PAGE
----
Read full story: http://neurosciencenews.com/pfc-amphetamine-8285/

    Our minds may be controlled by social networking sites
    Our minds may be controlled by social networking sites
    Several individuals use Facebook and other social networking sites for interacting with others and gaming amongst other purposes. We get sucked into these websites since they provide self-relevant information and also have a bearing on our social status. These can be considered as the slot machines in casinos which pay out information as a reward. However, excessive obsession with these websites has lead to 'social networking addiction' and its high time that companies redesign their services to negate the risks of such addictions.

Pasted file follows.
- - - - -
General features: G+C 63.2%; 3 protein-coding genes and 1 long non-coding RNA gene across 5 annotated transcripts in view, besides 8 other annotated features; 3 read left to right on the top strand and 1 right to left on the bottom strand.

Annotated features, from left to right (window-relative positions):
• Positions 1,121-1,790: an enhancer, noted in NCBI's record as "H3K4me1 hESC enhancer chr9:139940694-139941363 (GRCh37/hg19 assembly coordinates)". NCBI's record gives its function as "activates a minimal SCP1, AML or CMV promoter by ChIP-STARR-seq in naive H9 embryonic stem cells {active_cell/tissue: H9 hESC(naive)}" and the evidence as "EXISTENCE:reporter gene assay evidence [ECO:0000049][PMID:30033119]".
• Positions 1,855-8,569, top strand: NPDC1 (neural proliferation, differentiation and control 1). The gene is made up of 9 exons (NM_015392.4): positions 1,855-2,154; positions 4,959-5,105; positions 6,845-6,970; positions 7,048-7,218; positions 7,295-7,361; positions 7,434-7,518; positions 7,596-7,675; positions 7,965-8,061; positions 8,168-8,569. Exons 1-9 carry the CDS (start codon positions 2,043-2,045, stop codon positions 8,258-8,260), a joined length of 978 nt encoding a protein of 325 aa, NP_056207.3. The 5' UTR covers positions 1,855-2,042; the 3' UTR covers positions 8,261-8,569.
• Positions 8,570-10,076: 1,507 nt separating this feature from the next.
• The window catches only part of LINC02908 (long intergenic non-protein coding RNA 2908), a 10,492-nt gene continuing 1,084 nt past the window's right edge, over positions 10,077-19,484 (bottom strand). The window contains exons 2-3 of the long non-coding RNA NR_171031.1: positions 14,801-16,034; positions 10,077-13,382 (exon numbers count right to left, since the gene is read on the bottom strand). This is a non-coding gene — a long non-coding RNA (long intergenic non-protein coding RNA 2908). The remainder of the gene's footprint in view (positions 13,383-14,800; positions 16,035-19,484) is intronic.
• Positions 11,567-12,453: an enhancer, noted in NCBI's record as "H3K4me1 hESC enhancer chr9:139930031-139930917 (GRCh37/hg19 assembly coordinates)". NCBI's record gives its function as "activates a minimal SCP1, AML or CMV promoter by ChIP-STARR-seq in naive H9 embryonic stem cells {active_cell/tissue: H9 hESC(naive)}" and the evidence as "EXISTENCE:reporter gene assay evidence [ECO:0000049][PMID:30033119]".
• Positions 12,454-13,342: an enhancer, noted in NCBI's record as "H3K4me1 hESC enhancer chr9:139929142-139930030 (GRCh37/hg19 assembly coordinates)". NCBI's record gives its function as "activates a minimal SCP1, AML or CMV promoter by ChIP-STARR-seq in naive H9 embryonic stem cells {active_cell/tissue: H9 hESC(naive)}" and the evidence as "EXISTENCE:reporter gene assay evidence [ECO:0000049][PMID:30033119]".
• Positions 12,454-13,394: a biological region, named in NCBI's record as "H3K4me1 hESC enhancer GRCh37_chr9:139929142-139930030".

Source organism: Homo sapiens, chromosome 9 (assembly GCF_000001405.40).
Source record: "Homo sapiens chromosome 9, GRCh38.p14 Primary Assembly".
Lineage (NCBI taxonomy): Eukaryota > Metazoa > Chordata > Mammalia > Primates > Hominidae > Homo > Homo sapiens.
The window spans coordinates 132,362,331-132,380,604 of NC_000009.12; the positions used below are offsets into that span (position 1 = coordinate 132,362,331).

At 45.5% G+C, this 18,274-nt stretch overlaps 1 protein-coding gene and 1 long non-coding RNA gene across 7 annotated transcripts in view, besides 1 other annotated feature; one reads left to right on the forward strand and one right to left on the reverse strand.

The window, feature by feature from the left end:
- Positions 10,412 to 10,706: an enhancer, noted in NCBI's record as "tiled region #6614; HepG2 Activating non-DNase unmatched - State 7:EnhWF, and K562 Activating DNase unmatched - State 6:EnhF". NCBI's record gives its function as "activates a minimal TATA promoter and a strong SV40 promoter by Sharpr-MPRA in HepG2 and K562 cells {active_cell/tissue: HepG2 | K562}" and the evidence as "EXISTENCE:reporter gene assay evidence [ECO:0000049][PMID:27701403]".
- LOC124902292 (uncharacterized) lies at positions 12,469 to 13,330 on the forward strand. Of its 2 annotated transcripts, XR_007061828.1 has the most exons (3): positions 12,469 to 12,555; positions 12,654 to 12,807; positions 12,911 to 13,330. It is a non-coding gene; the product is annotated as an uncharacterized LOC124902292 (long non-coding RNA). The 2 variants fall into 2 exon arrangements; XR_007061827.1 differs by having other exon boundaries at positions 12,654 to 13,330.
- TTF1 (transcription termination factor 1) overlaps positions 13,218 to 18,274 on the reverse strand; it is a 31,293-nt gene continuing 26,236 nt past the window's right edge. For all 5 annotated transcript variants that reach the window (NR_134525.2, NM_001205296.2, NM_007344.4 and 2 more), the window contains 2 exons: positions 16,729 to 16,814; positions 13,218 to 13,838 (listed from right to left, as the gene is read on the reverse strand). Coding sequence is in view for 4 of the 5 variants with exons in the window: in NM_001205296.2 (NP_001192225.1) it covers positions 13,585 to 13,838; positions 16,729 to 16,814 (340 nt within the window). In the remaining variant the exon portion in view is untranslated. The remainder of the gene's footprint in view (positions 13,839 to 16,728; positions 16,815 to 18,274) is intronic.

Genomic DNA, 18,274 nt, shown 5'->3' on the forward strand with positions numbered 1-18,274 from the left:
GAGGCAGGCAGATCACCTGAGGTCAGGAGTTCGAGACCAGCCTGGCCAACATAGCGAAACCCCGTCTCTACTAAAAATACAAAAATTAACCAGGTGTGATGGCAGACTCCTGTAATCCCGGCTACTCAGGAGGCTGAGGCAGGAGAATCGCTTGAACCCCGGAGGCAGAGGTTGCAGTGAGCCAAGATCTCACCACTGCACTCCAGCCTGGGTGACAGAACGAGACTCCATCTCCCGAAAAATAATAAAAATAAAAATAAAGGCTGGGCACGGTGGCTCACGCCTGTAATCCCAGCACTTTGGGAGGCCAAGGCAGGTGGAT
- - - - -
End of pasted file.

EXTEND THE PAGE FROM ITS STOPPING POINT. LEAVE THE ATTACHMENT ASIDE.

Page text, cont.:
Read full story: http://neurosciencenews.com/social-networking-mind-8288/

    Scientific publication: https://bmcpsychiatry.biomedcentral.com/